Second Ministerial Delegation Reaches Out to Al Hoceima as Tension Scales Up

A ministerial delegation has arrived in Al Hoceima Monday to inspect the progress made in social and economic projects that were launched in the region in a bid to defuse tension and speed up the pace of the projects completion, le360 news website reported.

The delegation landed in AL Hoceima in the wake of a national march that was staged in Rabat, bringing together between 15,000 (according to official numbers) and over 30,000 (according to the organizers) citizens, in support of the social and economic demands branded by the peaceful protesters in northern Moroccan towns. The march has been described by observers as the largest political march in the country since 2011.

Led by Interior Minister Abdelouafi Laftite, the delegation also comprises Energy Minister Aziz Rebbah, Secretary of State for Water Charafat Afailal, Equipment Minister Abdelkader Amara and Health Minister Lahoucine Louardi as well as director General of Morocco’s water and electricity utility (ONEP) Ali Fassi Fihri and President of the region of Tangier-Tetouan-Al Hoceima Ilyas El Omari.

The delegation will check the progress on a set of development projects, notably the Al Hoceima-Taza express way and the works to renew the drinking water network in the city as well as the electrification of rural areas in addition to other infrastructure projects relating to hospitals and water desalination.

A first government delegation visited the northern Moroccan city on May 22 to assess the inhabitants’ demands and inspect the progress made in various projects in fields including infrastructure, health, education, fisheries and agriculture.
The delegation had then announced that 20 billion dirhams have been allocated to carry out social and economic projects within the upcoming five years in Al Hoceima and its region.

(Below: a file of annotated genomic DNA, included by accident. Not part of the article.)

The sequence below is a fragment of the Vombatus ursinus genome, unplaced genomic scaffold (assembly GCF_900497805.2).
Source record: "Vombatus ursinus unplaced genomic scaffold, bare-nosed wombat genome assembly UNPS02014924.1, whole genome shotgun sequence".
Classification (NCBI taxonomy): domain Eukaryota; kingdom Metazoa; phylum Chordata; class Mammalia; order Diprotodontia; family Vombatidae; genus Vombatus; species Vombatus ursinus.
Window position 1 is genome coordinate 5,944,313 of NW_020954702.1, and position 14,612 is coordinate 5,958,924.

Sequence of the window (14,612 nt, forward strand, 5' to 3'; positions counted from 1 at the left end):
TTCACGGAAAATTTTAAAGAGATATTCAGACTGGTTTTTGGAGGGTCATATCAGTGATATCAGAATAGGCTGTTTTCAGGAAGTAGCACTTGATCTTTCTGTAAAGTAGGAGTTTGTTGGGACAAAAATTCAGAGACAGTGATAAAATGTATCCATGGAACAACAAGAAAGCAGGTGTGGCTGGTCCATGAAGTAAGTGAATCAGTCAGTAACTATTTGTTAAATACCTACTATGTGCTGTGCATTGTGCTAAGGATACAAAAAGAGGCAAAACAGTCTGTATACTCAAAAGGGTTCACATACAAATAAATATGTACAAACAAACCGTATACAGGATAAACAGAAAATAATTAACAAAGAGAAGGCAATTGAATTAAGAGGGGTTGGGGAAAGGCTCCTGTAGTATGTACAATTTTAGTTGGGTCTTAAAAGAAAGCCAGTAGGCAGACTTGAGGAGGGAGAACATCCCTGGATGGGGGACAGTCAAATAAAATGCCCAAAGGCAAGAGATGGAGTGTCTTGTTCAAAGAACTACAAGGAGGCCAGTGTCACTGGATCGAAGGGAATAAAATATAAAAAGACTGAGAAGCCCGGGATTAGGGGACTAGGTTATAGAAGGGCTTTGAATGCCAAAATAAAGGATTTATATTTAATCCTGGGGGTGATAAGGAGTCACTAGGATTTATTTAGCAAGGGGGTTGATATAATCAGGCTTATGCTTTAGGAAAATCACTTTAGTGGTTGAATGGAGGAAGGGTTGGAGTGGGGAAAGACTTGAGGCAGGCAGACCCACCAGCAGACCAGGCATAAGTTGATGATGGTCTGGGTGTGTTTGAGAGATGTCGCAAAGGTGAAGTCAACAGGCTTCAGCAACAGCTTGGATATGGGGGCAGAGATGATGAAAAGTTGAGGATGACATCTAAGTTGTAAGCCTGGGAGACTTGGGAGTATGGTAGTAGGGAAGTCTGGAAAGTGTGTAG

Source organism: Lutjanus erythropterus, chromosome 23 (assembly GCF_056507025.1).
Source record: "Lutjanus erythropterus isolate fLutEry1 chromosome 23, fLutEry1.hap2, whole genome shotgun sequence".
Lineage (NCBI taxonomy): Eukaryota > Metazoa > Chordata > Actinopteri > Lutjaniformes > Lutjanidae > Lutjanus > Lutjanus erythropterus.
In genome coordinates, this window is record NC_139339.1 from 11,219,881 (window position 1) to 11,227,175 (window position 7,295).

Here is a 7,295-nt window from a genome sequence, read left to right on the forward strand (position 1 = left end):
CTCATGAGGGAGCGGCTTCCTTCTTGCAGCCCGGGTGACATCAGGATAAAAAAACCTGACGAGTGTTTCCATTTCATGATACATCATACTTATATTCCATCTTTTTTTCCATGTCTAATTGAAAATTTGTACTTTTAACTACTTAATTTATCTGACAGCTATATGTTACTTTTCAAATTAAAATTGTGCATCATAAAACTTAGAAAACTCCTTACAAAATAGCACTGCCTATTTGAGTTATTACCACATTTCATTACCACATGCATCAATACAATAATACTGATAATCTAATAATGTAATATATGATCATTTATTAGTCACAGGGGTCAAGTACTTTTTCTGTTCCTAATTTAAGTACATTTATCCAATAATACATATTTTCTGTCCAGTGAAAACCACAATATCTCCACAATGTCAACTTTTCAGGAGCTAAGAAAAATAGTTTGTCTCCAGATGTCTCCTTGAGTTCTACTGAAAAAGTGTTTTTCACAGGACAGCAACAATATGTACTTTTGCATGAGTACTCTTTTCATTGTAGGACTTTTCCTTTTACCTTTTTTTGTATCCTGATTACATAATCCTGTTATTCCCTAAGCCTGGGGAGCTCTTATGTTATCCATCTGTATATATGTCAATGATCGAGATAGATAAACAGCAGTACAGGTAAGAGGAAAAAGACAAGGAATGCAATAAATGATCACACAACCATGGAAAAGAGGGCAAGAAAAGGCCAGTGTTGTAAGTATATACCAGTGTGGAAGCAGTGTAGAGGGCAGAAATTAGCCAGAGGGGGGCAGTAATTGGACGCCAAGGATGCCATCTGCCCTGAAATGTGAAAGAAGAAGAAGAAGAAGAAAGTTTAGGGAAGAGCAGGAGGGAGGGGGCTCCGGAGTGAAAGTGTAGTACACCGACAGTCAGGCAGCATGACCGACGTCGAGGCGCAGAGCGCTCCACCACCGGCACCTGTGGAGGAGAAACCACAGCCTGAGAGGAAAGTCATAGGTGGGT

Tensions have been simmering in Al Hoceima since October 2016, as a reaction to the gruesome death of a fish vendor, Mohsin Fkri. The fishmonger was crushed to death in a garbage truck while he jumped in, in an attempt to retrieve his fish that the police had confiscated and thrown away.
Since then, protests have been building up in the city and have increasingly become focused on addressing the various economic, social, and administrative challenges the region faces.

Carnegie’s Intissar Fakir, editor of Sada and a Morocco expert, argued in an interview, early June, with Diwan, that “to quell the anger at this point, the government probably has to offer something more concrete and significant than what it has offered so far”.

According to her, the future of these protests and their propensity for greater unrest will largely depend on how the government deals with them.
“So far, efforts to find the right response have not only missed the mark, but appear to have made matters worse,” she pointed out, deeming that the government needs to unequivocally acknowledge and deal with the disenfranchisement and neglect endured in the region.

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